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Can This Journalist Be Replaced by Software and Mechanical Turk?

If you think your current boss is a drag, imagine being directed by a piece of software.
February 7, 2011

An experiment being conducted by an alliance of journalists and computer scientists aims to combine the distributed human brainpower of Amazon’s small-task outsourcing engine, Mechanical Turk, with a software boss pre-programmed with all the logic required to stitch myriad discrete human-accomplished tasks into something resembling the work of a single person.

Why hire a knowledge worker when a swarm of low-skilled laborers will do?

The project is called My Boss is a Robot, and the boffins involved include the team of Niki Kittur, a Carnegie Mellon assistant professor of Human Computer Interaction, as well as freelance science and technology writers Jim Giles and MacGregor Campbell.

The idea is simple: computer scientists have already used Mechanical Turk to create a simple encyclopedia entry about New York City. The entire process was overseen by software, not humans, and included everything from asking Turkers (as the distributed workers on Mechanical Turk are called) to come up with the topic areas the entry should cover to having them fact-check the writing of previous workers to whom those topics had been assigned.

Based on this success, it seems logical that Turkers might be able to transform a research paper into a 500 word piece of original science journalism. There are a million reasons this might not work, admit Giles and Campbell, but the exercise is meant to generate insight and discussion, whether or not it succeeds.

Similar efforts have run into problems before – AOL’s Demand Media-style ‘Seed’ content generation effort at first assigned articles to too many outsourced workers, resulting in potential interview subjects for pieces being flooded with calls from would-be interviewers. AOL calls its effort “Bionic Journalism,” for its fusion of human and machine.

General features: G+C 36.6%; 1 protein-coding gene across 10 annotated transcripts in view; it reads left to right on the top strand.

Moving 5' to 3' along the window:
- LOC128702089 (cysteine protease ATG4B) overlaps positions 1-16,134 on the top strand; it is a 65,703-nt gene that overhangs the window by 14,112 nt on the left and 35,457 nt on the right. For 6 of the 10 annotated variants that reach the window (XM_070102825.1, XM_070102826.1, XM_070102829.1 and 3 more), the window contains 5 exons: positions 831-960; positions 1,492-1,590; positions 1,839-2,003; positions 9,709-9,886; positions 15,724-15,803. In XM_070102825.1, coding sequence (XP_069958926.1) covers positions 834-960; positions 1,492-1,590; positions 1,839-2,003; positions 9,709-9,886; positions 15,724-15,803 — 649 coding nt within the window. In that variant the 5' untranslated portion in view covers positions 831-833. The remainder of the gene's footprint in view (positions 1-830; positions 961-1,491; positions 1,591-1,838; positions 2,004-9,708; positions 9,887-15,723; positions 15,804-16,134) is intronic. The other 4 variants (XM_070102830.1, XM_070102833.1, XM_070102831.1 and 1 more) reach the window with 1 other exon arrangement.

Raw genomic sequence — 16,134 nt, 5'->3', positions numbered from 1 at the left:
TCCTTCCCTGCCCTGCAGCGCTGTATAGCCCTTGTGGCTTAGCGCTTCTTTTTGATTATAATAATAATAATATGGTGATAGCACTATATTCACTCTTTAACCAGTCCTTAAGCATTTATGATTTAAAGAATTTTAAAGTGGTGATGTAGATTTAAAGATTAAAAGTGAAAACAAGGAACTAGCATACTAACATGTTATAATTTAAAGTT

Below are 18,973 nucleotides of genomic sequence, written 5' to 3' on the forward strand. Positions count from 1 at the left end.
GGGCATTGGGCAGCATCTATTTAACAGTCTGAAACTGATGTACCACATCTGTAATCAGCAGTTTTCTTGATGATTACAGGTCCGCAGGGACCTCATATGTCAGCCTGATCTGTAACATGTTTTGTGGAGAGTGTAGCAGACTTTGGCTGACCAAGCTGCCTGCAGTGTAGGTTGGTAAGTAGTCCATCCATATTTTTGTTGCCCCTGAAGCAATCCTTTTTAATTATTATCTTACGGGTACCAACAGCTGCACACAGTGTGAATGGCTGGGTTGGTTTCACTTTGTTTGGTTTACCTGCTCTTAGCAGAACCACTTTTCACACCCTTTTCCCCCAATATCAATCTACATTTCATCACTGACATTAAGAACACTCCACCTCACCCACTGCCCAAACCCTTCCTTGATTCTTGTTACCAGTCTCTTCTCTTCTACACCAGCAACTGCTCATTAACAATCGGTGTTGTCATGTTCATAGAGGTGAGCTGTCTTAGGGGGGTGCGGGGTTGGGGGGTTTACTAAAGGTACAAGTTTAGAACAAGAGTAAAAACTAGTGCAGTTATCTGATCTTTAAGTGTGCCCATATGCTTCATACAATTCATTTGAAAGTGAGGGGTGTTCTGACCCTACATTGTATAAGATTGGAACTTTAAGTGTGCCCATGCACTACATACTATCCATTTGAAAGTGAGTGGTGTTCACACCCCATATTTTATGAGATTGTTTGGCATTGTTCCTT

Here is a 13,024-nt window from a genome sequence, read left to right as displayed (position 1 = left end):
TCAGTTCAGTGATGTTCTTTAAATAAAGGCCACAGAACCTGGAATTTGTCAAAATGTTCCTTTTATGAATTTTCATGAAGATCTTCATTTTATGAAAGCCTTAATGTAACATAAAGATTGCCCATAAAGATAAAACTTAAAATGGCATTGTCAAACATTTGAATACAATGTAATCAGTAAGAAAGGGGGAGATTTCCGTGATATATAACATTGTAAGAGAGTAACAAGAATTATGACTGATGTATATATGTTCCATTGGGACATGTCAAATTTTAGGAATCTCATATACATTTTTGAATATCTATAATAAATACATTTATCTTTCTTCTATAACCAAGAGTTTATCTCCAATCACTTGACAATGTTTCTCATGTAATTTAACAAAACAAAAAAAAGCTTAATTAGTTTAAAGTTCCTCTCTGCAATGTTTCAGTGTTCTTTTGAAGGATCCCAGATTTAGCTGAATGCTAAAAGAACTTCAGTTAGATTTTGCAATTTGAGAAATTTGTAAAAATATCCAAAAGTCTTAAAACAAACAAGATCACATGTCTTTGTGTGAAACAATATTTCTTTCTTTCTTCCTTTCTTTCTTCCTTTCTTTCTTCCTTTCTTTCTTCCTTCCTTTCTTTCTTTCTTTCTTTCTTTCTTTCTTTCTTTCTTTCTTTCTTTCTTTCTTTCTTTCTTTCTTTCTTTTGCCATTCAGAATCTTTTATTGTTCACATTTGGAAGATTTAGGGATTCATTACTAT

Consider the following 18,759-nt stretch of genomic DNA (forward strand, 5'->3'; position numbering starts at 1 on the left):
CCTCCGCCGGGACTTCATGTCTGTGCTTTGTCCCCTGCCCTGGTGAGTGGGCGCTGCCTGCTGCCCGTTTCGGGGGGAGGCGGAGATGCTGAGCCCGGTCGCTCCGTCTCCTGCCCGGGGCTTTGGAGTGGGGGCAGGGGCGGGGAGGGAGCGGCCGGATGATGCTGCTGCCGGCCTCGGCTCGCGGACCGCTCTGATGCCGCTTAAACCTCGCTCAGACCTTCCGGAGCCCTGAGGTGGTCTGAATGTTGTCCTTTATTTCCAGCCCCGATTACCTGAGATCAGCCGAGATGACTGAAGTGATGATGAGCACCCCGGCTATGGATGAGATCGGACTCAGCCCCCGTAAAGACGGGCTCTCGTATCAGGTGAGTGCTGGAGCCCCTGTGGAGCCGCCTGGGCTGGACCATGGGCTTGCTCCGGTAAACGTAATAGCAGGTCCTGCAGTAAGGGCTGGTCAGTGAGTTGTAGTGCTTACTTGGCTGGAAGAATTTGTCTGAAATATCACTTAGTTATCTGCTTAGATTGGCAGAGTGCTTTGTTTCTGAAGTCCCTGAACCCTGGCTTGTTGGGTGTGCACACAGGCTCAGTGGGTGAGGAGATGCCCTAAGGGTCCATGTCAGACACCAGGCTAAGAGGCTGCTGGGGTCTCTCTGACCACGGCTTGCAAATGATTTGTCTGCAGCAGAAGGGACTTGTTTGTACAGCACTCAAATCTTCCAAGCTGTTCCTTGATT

Many other sites specialize in offering businesses and individuals related outsourcing services, from CloudFlower, which draws its workers from Mechanical Turk and Samasource, to CastingWords, which specializes in transcription.

Startup CloudCrowd is even working on a commercial version of the My Boss is a Robot experiment. Offered through Servio, the service will allow businesses to purchase blog posts (or “content”) that are “Fresh, Hand-Crafted, Topic-specific [and] Custom-Written to Your Specifications.”

My Boss is a Robot is an ongoing experiment that has only just begun, but its creators are chronicling the process on the project’s homepage. The deeper question its creators hope to answer is not whether or not there are English speakers in the developing world who would gladly do this blogger’s job for less, but whether or not the process of journalism itself – and for that matter just about any other kind of knowledge work – can be decomposed in advance in a way that will allow it to be carried out as a series of small, discrete tasks that can be managed by a machine and not a human.

Whatever the results of that experiment, progress in this area suggests that the future of knowledge work is outsourcing problems of every scale – not just moving entire call centers overseas, but even allowing office workers to dispatch small tasks to virtual assistants who can accomplish them for less than that worker’s hourly wage.

Follow Mims on Twitter or contact him via email.

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